Tether (USDT) is a cryptocurrency with a value meant to mirror the value of the U.S. dollar. The idea was to create a stable cryptocurrency that can be used like digital dollars. Coins that serve this purpose of being a stable dollar substitute are called “stable coins.” Tether is the most popular stable coin and even acts as a dollar replacement on many popular exchanges! According to their site, Tether converts cash into digital currency, to anchor or “tether” the value of the coin to the price of national currencies like the US dollar, the Euro, and the Yen. Like other cryptos it uses blockchain. Unlike other cryptos, it is [according to the official Tether site] “100% backed by USD” (USD is held in reserve). The primary use of Tether is that it offers some stability to the otherwise volatile crypto space and offers liquidity to exchanges who can’t deal in dollars and with banks (for example to the sometimes controversial but leading exchange Bitfinex). The digital coins are issued by a company called Tether Limited that is governed by the laws of the British Virgin Islands, according to the legal part of its website. It is incorporated in Hong Kong. It has emerged that Jan Ludovicus van der Velde is the CEO of cryptocurrency exchange Bitfinex, which has been accused of being involved in the price manipulation of bitcoin, as well as tether. Many people trading on exchanges, including Bitfinex, will use tether to buy other cryptocurrencies like bitcoin. Tether Limited argues that using this method to buy virtual currencies allows users to move fiat in and out of an exchange more quickly and cheaply. Also, exchanges typically have rocky relationships with banks, and using Tether is a way to circumvent that. USDT is fairly simple to use. Once on exchanges like Poloniex or Bittrex, it can be used to purchase Bitcoin and other cryptocurrencies. It can be easily transferred from an exchange to any Omni Layer enabled wallet. Tether has no transaction fees, although external wallets and exchanges may charge one. In order to convert USDT to USD and vise versa through the Tether.to Platform, users must pay a small fee. Buying and selling Tether for Bitcoin can be done through a variety of exchanges like the ones mentioned previously or through the Tether.to platform, which also allows the conversion between USD to and from your bank account.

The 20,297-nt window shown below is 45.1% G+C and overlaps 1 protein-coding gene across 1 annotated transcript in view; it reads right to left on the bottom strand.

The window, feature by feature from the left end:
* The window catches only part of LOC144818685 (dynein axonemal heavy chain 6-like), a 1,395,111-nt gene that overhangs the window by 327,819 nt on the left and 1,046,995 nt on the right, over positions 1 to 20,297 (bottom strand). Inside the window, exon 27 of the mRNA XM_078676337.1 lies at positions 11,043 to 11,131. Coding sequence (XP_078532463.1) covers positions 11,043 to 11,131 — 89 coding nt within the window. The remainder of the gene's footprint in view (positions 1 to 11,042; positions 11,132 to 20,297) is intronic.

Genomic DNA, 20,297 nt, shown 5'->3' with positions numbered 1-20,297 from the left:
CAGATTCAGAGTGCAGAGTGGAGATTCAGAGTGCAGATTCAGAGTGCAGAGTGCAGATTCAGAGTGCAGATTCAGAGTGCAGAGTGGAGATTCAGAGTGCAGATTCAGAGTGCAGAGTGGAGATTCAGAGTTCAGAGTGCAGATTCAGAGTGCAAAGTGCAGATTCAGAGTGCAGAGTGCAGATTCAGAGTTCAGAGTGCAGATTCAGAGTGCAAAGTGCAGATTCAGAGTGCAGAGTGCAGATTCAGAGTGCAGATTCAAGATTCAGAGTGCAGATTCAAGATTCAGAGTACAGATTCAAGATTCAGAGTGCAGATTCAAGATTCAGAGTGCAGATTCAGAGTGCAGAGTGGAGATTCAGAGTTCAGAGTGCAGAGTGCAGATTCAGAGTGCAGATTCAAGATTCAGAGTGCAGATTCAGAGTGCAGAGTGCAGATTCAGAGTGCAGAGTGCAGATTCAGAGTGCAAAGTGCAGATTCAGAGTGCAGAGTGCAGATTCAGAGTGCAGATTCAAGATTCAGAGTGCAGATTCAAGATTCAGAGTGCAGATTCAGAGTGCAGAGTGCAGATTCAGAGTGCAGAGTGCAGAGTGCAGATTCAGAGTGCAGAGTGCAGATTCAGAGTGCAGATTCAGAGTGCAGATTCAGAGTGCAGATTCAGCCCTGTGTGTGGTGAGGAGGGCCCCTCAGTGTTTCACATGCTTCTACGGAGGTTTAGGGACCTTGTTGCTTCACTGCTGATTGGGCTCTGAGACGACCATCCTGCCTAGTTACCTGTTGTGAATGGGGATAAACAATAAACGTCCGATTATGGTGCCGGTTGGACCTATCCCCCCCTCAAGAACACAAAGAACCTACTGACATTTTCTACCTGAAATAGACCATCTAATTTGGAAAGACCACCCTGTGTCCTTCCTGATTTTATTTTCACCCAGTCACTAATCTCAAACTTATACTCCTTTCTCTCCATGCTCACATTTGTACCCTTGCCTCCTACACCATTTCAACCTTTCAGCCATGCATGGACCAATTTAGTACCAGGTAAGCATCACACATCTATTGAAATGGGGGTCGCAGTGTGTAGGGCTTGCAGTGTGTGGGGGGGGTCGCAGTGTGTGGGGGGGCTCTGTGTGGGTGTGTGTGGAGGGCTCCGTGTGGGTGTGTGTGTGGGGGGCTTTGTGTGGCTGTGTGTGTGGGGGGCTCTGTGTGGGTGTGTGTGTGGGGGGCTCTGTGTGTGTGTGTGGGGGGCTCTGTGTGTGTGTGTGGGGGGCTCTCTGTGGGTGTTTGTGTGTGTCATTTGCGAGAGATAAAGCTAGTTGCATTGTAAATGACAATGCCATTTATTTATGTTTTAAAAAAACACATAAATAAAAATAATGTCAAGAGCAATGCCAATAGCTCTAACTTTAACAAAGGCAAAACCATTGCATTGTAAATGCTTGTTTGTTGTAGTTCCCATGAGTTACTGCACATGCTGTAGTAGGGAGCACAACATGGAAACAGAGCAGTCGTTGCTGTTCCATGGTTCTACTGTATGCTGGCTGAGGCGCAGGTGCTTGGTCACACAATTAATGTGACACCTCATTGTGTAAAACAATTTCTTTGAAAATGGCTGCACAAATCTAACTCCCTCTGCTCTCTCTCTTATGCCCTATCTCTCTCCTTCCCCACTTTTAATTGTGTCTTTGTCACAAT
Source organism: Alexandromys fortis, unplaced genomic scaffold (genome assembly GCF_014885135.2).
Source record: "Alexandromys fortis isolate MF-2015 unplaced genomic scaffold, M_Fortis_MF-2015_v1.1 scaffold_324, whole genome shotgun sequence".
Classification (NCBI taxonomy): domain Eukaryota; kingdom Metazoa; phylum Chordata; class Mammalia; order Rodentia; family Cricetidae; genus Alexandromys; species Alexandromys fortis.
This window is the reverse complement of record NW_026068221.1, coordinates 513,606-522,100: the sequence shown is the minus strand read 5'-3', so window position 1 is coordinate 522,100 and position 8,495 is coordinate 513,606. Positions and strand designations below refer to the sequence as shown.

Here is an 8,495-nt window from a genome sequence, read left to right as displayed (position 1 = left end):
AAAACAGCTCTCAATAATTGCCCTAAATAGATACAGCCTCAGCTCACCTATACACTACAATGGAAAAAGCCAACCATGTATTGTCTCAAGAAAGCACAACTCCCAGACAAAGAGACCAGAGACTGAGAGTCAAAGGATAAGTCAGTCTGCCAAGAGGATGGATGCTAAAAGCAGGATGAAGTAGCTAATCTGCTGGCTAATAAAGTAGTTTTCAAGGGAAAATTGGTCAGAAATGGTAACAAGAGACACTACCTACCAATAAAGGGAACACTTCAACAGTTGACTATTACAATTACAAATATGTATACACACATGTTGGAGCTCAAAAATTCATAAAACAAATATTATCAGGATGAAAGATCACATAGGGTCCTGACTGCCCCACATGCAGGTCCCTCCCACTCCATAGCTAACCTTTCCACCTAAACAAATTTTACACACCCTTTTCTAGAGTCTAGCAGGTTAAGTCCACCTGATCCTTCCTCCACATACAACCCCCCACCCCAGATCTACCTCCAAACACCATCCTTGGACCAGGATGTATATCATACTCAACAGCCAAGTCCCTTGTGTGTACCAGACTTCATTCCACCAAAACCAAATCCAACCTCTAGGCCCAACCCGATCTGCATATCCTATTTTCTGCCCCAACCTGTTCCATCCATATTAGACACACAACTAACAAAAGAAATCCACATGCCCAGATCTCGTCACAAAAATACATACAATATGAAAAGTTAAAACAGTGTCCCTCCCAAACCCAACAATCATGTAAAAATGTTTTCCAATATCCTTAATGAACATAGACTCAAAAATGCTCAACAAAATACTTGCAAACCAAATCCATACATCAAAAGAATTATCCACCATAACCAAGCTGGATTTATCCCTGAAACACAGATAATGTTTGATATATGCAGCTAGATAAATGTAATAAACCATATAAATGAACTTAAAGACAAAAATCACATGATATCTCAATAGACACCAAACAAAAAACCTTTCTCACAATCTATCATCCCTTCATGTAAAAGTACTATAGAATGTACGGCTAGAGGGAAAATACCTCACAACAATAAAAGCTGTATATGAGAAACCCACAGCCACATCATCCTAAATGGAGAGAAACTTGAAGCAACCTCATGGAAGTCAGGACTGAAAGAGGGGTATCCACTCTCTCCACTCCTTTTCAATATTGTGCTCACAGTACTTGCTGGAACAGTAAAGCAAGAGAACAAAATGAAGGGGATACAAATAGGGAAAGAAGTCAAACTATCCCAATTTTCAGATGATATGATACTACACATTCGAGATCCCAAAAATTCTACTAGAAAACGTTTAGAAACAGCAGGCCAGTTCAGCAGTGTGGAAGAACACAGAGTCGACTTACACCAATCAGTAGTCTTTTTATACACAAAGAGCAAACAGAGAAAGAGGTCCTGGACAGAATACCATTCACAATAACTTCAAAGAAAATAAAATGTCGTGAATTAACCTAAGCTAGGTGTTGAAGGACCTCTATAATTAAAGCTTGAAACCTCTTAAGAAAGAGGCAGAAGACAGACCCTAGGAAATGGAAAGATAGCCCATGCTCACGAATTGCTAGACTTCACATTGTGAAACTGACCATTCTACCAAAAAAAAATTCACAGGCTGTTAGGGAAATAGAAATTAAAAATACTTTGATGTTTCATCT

Tezos is a coin created by a former Morgan Stanley analyst, Arthur Breitman. It is a smart contract platform which is does not involve in mining Tezos coins. It is a coin that promotes themselves on major ideas of self-amendment and on-chain governance. It is an Ethereum-like blockchain that hosts smart contracts. It allows the community to vote and improve its flaws. Any token holder may delegate their voting rights to others in the network. The coin uses a generic network shell which allow different transaction and consensus protocols that a blockchain needs to be compatible. The source code is implemented on OCaml which is a fast, flexible and functional programming language which should suit an ambitious project and its technical requirements. Tezos’ proof-of-stake consensus algorithm is different from the delegated proof-of-stake (dPOS) where they go by the name liquid proof-of-stake. This liquid proof-of-stake that Tezos uses focus in filling the gap between both security and decentralization but still being able to take advantage of the benefits that delegated proof-of-stake offers. The staking process in Tezos is called “baking”. In this blockchain, bakers who make deposits will be rewarded for signing up and publishing blocks. However, if a baker commits any bad behavior the deposits will be forfeited. Baking & Endorsing Baking is what Tezos refers to as the action of signing and publishing a new block in the chain. Bakers need at least 10,000 XTZ to qualify as a delegate, and having additional delegated stake increases their chances of being selected as a Baker or Endorser. At the beginning of each cycle (4096 blocks), the Bakers for each block are randomly selected and published. Bakers earn a block reward of 16 XTZ for baking a block. In addition to the Baker, 32 Endorsers are randomly selected to verify the last block that was baked. Endorsers receive 2 XTZ for each block they endorse. Block Rewards & Inflation Block rewards are funded by protocol defined inflation. Rewards are calibrated so that the number of XTZ tokens grows at roughly 5.5% per year. If 100% of Tezos tokens are delegated, the annualized yield will be 5.5%. Currently, 38% of Tezos tokens have been delegated, including the 10% owned by the Tezos Foundation, so the annualized yield is currently 14%. To ensure Bakers and Endorsers act honestly, they are required to post a security deposit for each block they Bake or Endorse. They forfeit this deposit in the event of malicious activity, such as double baking or double endorsing a block. In 2018, Tezos successfully launched their main network after delaying the launch due to corporate governance disputes. The Tezos foundation planned to transition the network to a mainnet, or a more complete version. The foundation has also raised $232 million in July 2017 to build the network and issue a new type of cryptocurrency to its backers in one of the largest- ever initial coin offerings. The founders have also made it clear in their blog that the network is using a new blockchain technology hence unexpected issues may still occur affecting the network. Check out CoinBureau for the complete review of Tezos.